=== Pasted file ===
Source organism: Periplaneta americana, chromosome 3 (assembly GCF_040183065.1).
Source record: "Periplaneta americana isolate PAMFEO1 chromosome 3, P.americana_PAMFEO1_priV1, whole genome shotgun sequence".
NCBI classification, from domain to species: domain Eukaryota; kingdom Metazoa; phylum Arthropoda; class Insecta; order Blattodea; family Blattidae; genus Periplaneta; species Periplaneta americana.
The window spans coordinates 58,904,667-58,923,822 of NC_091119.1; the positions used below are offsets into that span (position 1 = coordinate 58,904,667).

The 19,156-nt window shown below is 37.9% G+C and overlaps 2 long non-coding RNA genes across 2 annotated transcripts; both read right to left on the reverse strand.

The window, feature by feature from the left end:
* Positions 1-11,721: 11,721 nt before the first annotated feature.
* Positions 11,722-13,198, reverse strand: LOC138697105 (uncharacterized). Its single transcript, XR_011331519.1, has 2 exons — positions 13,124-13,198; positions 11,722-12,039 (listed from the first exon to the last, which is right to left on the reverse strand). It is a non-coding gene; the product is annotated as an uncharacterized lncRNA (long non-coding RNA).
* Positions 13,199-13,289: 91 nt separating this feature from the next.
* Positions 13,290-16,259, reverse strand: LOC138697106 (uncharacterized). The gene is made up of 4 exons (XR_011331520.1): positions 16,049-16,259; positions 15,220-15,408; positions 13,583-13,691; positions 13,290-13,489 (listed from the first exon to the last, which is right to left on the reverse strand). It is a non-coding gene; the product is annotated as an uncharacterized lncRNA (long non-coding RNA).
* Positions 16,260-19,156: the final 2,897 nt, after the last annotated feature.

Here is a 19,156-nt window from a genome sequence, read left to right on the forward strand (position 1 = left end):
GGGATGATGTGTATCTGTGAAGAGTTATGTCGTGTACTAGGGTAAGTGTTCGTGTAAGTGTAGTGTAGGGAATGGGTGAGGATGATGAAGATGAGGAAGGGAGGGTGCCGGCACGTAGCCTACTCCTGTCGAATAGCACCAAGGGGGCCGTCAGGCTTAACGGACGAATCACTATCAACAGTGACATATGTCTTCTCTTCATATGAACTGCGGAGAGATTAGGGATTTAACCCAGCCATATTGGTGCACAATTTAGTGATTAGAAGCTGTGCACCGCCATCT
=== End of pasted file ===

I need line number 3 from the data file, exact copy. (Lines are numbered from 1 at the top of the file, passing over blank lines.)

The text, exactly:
NCBI classification, from domain to species: domain Eukaryota; kingdom Metazoa; phylum Arthropoda; class Insecta; order Blattodea; family Blattidae; genus Periplaneta; species Periplaneta americana.